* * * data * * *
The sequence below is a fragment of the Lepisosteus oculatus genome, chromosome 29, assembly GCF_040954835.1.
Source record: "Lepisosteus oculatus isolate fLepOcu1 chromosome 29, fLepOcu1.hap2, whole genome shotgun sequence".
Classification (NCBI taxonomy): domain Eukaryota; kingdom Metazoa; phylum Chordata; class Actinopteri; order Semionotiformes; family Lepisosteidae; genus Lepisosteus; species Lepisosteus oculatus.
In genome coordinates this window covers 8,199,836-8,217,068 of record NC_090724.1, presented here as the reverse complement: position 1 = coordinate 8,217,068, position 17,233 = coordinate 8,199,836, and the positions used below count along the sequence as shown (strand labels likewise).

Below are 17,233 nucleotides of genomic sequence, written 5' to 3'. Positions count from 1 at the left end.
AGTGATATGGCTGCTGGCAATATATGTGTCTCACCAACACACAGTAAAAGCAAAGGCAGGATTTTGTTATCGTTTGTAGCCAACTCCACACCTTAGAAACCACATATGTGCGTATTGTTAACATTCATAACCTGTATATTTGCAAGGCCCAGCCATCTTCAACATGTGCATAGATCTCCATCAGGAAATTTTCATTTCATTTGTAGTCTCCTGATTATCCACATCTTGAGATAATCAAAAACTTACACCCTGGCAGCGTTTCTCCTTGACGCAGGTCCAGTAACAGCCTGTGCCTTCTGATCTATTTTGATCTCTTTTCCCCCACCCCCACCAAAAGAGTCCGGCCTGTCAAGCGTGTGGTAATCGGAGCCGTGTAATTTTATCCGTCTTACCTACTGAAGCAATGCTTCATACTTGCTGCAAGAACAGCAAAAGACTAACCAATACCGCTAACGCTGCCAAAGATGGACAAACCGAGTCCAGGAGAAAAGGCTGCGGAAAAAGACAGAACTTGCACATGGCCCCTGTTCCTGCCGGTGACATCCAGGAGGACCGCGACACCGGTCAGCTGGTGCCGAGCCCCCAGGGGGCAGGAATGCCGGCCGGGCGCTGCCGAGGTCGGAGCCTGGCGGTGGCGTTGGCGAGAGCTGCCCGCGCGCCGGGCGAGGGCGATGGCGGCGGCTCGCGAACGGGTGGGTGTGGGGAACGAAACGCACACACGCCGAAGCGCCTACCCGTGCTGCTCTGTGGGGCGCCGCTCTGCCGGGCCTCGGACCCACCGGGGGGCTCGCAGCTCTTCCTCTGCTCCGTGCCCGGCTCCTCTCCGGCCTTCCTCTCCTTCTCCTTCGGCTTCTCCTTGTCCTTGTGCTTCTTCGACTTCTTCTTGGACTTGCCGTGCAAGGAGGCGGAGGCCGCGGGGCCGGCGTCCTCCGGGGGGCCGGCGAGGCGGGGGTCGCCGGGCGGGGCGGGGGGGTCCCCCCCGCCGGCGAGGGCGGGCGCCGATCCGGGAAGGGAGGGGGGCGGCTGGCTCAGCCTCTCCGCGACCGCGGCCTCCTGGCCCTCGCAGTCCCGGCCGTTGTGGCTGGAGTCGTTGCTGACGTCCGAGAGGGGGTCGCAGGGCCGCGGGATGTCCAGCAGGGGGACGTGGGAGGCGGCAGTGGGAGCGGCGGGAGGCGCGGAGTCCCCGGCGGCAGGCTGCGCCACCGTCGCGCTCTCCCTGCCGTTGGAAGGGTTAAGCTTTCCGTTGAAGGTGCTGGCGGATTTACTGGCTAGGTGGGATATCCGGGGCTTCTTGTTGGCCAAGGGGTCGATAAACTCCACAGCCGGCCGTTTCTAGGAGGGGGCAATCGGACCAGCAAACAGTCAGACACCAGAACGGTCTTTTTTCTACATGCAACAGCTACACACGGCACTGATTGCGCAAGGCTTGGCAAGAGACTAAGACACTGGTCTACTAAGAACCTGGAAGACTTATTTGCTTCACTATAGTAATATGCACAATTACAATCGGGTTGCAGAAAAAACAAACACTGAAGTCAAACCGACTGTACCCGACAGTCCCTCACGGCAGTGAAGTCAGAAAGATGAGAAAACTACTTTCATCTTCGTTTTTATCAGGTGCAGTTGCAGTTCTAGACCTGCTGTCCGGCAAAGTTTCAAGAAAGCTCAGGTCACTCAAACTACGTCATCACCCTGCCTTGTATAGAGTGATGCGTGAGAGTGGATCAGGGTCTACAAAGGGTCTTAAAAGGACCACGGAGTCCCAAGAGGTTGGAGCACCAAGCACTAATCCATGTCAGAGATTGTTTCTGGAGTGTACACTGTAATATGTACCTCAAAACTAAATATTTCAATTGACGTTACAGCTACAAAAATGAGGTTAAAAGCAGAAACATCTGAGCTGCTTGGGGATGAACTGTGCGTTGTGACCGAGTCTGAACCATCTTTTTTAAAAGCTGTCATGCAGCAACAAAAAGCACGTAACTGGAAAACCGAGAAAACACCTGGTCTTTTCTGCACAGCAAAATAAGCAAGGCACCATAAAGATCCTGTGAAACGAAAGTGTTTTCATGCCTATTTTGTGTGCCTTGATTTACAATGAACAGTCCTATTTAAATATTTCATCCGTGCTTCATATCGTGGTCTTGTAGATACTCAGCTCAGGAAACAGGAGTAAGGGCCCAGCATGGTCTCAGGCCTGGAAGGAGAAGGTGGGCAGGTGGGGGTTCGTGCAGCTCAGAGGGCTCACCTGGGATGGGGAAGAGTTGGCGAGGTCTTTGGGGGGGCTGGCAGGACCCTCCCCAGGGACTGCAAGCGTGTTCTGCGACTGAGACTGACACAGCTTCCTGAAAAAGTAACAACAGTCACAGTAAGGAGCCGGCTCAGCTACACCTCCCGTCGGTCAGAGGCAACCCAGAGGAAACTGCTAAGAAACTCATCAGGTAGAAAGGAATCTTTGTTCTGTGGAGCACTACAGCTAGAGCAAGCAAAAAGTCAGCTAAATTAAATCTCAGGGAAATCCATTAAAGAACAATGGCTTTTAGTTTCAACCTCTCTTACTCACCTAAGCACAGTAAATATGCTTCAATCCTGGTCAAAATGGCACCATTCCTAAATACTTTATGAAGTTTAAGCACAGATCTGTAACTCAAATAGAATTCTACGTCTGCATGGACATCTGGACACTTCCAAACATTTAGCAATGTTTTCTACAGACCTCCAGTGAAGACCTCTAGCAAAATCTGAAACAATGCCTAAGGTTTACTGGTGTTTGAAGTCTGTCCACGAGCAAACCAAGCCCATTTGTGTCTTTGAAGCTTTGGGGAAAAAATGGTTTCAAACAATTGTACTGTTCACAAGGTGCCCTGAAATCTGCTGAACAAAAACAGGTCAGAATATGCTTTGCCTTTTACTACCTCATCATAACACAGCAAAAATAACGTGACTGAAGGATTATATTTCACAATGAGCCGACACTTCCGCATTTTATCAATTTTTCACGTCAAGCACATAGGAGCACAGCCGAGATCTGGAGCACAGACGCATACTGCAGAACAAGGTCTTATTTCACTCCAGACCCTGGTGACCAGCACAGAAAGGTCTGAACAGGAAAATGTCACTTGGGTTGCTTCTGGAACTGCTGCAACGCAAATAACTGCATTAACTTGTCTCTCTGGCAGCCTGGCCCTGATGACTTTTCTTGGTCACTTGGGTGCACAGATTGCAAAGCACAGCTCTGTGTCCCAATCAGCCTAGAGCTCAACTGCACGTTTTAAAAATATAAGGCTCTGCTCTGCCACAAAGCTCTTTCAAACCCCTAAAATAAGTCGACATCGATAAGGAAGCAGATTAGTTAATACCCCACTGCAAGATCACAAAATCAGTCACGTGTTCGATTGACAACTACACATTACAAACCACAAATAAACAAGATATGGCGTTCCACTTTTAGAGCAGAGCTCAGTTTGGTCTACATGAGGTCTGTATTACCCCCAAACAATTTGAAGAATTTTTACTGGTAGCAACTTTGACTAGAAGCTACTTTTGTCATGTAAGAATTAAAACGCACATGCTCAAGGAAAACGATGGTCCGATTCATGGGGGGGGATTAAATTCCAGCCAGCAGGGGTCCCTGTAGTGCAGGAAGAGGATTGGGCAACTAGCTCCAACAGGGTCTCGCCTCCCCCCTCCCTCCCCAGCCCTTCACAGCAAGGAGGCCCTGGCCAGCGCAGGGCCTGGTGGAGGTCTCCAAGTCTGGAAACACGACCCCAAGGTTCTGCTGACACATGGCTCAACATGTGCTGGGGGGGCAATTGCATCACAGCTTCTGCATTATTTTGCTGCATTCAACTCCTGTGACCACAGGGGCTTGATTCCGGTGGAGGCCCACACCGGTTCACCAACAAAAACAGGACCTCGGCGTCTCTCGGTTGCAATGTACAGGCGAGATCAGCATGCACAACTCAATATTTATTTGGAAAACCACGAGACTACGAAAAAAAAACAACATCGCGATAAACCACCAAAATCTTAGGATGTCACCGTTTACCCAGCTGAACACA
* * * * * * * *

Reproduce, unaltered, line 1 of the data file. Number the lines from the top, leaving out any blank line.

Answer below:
The sequence below is a fragment of the Lepisosteus oculatus genome, chromosome 29, assembly GCF_040954835.1.